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Navarro rebukes Mnuchin over trade truce before China talks
[WASHINGTON] White House trade adviser Peter Navarro criticized Treasury Secretary Steven Mnuchin for declaring the US-China trade war was on hold, calling the remarks an "unfortunate sound bite" and acknowledging there's a dispute that needs to be resolved.
"What we're having with China is a trade dispute, plain and simple," Mr Navarro said in an interview broadcast Wednesday with National Public Radio. "We lost the trade war long ago" with deals such as Nafta and China's entry into the World Trade Organization, he said.
The remarks from Mr Navarro, a hard-liner on President Donald Trump's trade team, come just days before US Commerce Secretary Wilbur Ross is scheduled to meet with his counterparts in Beijing to discuss ways to reduce the US trade deficit with China. The White House on Tuesday said the US is moving ahead with plans to impose tariffs on US$50 billion of Chinese imports and curb investment in sensitive technology.
The renewed tariff threats could stop the planned talks, the Wall Street Journal reported on Wednesday, citing sources in both countries. A team of US officials to prepare for the talks was in Beijing on Wednesday.
Asked about potential Chinese retaliation, especially on American farm goods, Mr Navarro said "we're ready for anything."
Earlier this month, Mr Mnuchin said in a televised interview that the prospect of a trade war with China was "on hold." His comments, following meetings with Chinese President Xi Jinping's top economic adviser, fueled expectations that both sides would be able to settle their differences through negotiations.
But persistent rifts over trade policy in the White House have created confusion about the US's future relations with partners from China to the European Union. Mr Mnuchin and White House economic adviser Larry Kudlow are free-trade supporters regarded as more conciliatory toward Beijing than USTrade Representative Robert Lighthizer and Mr Navarro, the administration's fiercest China hawk.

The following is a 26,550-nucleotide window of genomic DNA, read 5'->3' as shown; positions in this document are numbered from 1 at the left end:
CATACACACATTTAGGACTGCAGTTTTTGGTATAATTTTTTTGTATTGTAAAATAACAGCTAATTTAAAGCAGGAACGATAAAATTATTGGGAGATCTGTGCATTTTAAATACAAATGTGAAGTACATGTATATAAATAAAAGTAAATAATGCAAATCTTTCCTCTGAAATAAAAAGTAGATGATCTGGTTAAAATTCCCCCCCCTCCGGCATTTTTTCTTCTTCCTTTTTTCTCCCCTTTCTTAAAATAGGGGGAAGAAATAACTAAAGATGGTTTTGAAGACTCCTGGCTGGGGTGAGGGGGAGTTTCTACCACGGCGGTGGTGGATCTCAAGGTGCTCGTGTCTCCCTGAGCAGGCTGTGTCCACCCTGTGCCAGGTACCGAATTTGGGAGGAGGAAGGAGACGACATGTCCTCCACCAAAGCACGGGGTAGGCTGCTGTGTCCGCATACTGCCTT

The US is confronting China as it picks battles on other trade fronts with some of its closest allies. Temporary reprieve from steel and aluminum tariffs for the EU, Canada and Mexico expire on June 1. The US allies have demanded a permanent and unconditional waiver from the levies, which are being imposed on the grounds of national security.
The US is also racing to agree on a revised North American Free Trade Agreement to give the current Republican-controlled Congress a chance to approve the deal this year. Canadian Prime Minister Justin Trudeau said in an interview on Tuesday that a "win-win-win" agreement is still possible but that he'd rather reach no deal than accept a bad one.
The White House's unexpected announcement that it would proceed with Chinese tariffs revived worries about a trade war that would upend supply changes and hurt business.
"Conflicting messages coming from the administration is causing whiplash for American companies that are focused on growing the economy and creating jobs here at home," the Virginia-based Retail Industry Leaders Association, whose members include Walmart Inc, Target Corp and Best Buy Co, said on Tuesday.
The next round of negotiations could provide more clarity. Mr Ross is due to hold talks in Beijing from June 2-4 to work out the details for China to buy more American agriculture and energy exports and narrow the US's US$375 billion trade gap with China.
The advance team for the visit includes senior officials from the departments of agriculture, energy, commerce and treasury. The six-person group includes the US Trade Representative's Chief Agricultural Negotiator Gregg Doud; Ted McKinney, the under secretary for trade at the Department of Agriculture; and Treasury's deputy assistant secretaries Robert Kaproth and Mitch Silk, according to an emailed statement.
Speaking at an Organisation for Economic Cooperation and Development conference in Paris on Wednesday, Mr Ross defended Trump's unilateral tariff measures as necessary to fix a broken global trade system.
"Every country's primary obligation is to protect its own citizens and their livelihood," Mr Ross said. "Maybe that's a populist saying, but it's one we feel very strongly about."